A regulatory hearing for a B.C. lawyer facing money-laundering charges in Arizona will be scheduled soon, according to the Law Society of B.C.
It has been over 28 months since the Southern District of New York ruled Surrey resident Faiyaz Dean committed fraud in relation to an illegal stock scheme commonly known as a "pump and dump."
The Nov. 27, 2019 ruling was in relation to civil charges brought forth by the U.S. Securities and Exchange Commission (SEC). The court expelled Dean from penny stock trading and fined him $160,000. Dean didn’t attend his own trial and the court approved a default judgment.
Dean has also been criminally charged with conspiracy to commit securities fraud and wire fraud; securities fraud; conspiracy to commit money laundering; and money laundering. Those charges have not been proven in court and the case has also yet to proceed. The U.S. Department of Justice did not respond for comment on the case.
Meanwhile, it’s understood Dean continues to reside in Surrey, after the society issued him a citation last June. However, no hearing has been set. Society spokesperson Jason Kuzminski stated a pre-hearing meeting is expected soon.
The society has accused Dean of multiple incidences of “professional misconduct or conduct unbecoming the profession.”
The citation notes Dean assisted in the U.S. scheme to sell unregistered stock between December 2010 and June 2013, but it appears to include alleged misconduct unrelated to the U.S. charges, including an improper USD $1.1-million transfer.
The society claims Dean worked with multiple companies between approximately November 2014 and December 2016 and “used or permitted the use of your firm’s trust accounts to receive or disburse, or both, some or all of approximately $1,100,000 USD and $170,000 CAD,” without either providing any legal services (as required for trusts) and/or making reasonable inquiries about the circumstances and/or making a record of any inquiries.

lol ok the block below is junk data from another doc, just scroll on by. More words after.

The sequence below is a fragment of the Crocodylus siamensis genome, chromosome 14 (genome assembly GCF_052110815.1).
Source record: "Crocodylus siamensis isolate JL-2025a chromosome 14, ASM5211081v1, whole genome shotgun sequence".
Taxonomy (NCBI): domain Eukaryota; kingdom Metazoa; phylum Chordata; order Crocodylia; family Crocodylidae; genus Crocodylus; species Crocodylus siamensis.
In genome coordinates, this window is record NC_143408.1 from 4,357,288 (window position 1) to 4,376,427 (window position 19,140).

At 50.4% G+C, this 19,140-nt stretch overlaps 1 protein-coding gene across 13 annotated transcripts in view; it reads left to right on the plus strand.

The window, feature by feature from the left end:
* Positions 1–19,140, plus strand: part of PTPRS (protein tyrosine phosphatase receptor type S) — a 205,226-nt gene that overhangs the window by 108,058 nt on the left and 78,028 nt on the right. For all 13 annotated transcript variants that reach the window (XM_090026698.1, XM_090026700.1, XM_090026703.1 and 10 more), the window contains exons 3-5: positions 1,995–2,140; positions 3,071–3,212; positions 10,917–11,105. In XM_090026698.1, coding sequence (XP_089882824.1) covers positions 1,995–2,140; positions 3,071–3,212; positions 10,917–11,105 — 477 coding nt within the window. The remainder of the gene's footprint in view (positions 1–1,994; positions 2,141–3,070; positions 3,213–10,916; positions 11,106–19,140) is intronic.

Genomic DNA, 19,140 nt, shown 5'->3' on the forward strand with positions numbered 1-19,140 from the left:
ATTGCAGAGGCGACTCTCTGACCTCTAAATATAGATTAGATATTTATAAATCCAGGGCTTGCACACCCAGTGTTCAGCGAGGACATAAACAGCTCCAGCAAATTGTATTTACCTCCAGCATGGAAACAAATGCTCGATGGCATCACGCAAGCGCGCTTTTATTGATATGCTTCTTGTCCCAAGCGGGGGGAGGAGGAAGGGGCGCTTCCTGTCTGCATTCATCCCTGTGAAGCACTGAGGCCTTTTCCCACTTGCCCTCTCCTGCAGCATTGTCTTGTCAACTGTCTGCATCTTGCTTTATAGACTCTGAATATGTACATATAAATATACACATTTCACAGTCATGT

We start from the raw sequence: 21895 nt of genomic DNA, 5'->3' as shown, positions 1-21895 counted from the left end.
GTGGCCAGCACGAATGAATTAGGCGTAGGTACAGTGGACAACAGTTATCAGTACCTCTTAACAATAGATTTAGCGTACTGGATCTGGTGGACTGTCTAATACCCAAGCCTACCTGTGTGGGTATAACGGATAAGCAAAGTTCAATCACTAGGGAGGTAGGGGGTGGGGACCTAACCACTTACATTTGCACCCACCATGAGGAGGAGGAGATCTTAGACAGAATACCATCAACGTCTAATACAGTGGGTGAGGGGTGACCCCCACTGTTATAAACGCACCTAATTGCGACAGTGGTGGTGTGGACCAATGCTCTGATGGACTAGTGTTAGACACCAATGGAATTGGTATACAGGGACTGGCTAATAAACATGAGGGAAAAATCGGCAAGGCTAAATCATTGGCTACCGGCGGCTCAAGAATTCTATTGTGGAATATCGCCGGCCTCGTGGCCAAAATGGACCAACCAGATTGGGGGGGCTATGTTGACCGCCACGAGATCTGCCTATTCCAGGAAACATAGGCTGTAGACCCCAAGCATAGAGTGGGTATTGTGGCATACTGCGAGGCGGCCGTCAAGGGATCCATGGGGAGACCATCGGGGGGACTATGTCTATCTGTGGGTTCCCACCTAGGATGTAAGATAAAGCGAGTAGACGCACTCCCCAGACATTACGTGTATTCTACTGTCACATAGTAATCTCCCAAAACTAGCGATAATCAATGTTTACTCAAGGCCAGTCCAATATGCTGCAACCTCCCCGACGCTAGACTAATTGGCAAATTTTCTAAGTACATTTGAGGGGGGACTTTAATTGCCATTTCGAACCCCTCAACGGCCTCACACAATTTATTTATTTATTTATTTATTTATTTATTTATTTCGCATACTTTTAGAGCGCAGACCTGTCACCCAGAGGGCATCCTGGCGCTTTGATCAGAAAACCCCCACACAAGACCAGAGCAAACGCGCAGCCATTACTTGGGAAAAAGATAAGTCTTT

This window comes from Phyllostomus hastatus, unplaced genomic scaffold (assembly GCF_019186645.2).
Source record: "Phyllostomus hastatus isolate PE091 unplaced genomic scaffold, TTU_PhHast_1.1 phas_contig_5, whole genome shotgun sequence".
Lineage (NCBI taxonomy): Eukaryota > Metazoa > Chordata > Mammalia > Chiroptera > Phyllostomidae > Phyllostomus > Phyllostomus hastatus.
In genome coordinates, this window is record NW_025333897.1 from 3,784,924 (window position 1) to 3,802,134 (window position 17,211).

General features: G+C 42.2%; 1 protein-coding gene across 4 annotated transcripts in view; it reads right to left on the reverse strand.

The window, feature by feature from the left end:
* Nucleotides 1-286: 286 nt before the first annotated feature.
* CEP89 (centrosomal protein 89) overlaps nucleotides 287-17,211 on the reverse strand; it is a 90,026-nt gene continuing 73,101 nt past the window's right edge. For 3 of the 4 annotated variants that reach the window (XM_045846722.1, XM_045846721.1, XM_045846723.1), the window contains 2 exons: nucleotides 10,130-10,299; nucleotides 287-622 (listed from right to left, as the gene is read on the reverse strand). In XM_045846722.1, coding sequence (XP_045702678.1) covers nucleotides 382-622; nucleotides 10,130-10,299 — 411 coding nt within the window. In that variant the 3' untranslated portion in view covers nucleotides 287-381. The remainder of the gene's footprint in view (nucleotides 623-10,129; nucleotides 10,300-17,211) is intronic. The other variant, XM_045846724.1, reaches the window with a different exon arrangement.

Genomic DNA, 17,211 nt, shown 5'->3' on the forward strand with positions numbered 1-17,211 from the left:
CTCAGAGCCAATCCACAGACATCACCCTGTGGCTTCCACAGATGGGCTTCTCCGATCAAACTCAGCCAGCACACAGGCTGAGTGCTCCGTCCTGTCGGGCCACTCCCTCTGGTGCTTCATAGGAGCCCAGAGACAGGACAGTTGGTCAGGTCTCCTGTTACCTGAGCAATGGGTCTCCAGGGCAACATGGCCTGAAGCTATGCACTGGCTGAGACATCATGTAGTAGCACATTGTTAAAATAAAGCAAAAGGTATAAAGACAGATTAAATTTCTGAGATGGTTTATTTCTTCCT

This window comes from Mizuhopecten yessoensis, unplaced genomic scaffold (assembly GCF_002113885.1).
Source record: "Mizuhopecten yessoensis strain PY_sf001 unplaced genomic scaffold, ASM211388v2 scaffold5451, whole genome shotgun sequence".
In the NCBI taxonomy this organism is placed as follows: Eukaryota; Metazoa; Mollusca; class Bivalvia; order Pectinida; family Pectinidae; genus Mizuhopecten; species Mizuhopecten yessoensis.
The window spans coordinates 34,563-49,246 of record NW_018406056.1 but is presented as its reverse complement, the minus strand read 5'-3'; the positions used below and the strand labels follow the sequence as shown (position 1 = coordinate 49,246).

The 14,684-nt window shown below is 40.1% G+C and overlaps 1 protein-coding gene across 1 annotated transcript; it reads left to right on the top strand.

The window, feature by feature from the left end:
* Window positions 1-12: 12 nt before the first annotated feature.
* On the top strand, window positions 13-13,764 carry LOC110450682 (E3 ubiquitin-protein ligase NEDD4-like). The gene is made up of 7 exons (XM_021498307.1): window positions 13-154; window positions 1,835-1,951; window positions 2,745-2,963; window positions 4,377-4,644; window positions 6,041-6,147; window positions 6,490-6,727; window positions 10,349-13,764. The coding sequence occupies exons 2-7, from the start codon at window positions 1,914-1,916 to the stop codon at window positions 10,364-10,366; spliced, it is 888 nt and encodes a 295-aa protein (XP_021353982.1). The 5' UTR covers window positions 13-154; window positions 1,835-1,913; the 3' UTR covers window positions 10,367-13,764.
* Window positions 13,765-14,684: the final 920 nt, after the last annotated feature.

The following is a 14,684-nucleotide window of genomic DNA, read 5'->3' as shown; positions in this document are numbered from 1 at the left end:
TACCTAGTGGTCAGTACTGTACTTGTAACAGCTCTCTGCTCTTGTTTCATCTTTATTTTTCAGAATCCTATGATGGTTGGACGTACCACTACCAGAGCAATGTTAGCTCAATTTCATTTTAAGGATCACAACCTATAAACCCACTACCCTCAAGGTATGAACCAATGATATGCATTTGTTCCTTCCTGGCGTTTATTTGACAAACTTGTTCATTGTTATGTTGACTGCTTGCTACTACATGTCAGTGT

Dean also failed to obtain, record and verify identification information for those companies and certain individuals (whose names are redacted), the society alleges.
Dean voluntarily surrendered his licence to the society in December 2019. A hearing panel will determine whether or not Dean did what the society alleges and what penalties, if any, he will face.
Dean remains free to practice law in Washington State, where he attended law school and remains an active member of the Washington State Bar Association; however, this would require entering the United States.
The SEC determined the 2013 pump and dump generated $34 million in illicit profits by selling stock to retail investors at inflated prices. Dean is said to have profited $120,000 for his part. The SEC reported in 2018 that it was able to locate $16 million in U.S. accounts and return it to harmed investors.
The SEC claim stated how Dean provided the necessary legal framework for the scheme as he helped conceal the beneficial ownership of stock held by the so-called “masterminds” of the scheme, Francisco Abellan Villena and Guillermo Ciupiak. Dean also helped create bank and brokerage accounts in the names of Argentinian nominees that were used to sell Biozoom shares. Accounts were located in Belize, Cyprus, St. Vincent and the British Virgin Islands. Central to the alleged scheme was how Dean set up a shell company with 59.7 million shares that later became Biozoom.
Dean graduated from Seattle University School of Law in 2003. Prior to being called to the B.C. bar in February 2009, Dean articled as a lawyer with Vancouver’s Bacchus Law Group.
Dean went on to set up his own firm, Dean Law Corp., in Seattle and Vancouver, where he purports to specialize in setting up IPOs and reverse mergers for junior start-up companies.
Dean could not be reached for comment.